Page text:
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On the other hand, grace is freely given in love – for you specifically in these moments when you know you’ve blown it.  Because where sin abounds grace abounds ALL THE MORE.  That’s the amazing miracle of grace.  Much like how God’s strength is made perfect in your weakness, His grace abounds to you when you sin.  You just can’t outgive God.  He went to great lengths to give you freedom from guilt and shame. 

Allow yourself to experience the grace He freely bestows on you. 

Then, in turn, look at those children of yours.  They sure need grace.  {Oooh baby, yes they do.}  Like you, they sin.  They can’t escape their own failings on their own any more than you can.  You have the privilege of being the conduit of grace in their lives.  I’m not saying we lay down and say, “Oh, It’s okay!” whenever they mess up or misbehave.  That’s not grace, that’s license.  Behaviors do have consequences.  Grace doesn’t remove natural outcomes of poor choices.  Grace removes the stain of shame and makes room for forward progress despite our failures.  Grace showers love where flesh would inflict insult, punishment and doom.

The truth is we all sin and fall short of God’s standards, yet He is so lavish in love that He came to pay the price for you and for them.  He offers grace in our deepest times of need – when we hit the end of ourselves.  We need to learn to offer the same grace to our children.  Point them to Jesus as you give them instruction and help them learn how to respond to the lavish grace poured out to them by Jesus – through you.  Show them the way to turn towards Him in their sin rather than running from Him.  Model repentance and lead them back to God when they have walked away.  Most of all love them well, despite their behavior.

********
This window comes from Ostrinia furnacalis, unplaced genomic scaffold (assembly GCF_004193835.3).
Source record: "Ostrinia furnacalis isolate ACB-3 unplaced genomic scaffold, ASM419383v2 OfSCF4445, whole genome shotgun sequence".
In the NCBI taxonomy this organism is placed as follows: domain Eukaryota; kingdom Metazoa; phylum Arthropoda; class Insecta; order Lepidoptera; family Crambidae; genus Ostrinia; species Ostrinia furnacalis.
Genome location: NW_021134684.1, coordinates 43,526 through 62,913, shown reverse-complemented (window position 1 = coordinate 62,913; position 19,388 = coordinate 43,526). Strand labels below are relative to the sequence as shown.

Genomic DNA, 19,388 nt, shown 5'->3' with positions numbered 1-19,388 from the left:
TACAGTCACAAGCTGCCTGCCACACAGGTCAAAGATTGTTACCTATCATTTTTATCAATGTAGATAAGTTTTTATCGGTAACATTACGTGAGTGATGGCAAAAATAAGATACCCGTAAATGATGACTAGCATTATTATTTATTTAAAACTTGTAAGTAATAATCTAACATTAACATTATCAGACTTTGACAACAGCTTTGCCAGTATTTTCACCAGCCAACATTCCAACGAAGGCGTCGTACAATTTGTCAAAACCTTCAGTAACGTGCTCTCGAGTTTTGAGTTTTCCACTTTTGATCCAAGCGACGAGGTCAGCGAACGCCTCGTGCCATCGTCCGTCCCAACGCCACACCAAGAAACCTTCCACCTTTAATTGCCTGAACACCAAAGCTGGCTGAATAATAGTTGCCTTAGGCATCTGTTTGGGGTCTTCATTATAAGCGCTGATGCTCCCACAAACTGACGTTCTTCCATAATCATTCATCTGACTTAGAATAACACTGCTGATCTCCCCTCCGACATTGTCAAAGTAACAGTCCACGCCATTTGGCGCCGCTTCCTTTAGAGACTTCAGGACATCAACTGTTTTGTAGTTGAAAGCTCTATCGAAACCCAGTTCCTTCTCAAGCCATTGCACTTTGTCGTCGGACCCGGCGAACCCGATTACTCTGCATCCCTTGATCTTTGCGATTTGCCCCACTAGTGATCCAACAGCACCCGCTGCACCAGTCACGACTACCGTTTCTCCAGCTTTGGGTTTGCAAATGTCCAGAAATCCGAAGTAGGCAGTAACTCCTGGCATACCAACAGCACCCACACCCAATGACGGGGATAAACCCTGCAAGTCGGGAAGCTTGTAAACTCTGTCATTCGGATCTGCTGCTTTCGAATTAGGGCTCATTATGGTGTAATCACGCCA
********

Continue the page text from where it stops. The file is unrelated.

What does grace look like?  It looks like a cross.  It means suffering so that someone else might benefit.  Grace will cost you.  You will have to let go of getting even or paying back for wrongs done.  What does grace lived out look like in your home?  It is love in action – putting others ahead of self and extending forgiveness and kindness in the face of wrongdoing.  Grace means holding to consequences, but only when they are tools for instruction towards the future, not a way to make your children pay for their past.  

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We can simultaneously uphold boundaries, morals and standards while being compassionate, loving and kind.  That is grace.

Receive grace.  Extend grace. 


This post (though I modified it a bit here) was first published on my old blog site (Hearts Homeward) at Blogspot on October 10th, 2014.  It’s amazing to me how much I need to hear these very reminders as I parent today.  My children mess up.  I mess up.  I want to approach them with a balance of kindness and firmness and always walk in grace.  How about you?  I’d love to hear from you in the comments or on the Hearts Homeward Facebook page.  Oh, and p.s. I’m still growing in grace.  Aren’t we all?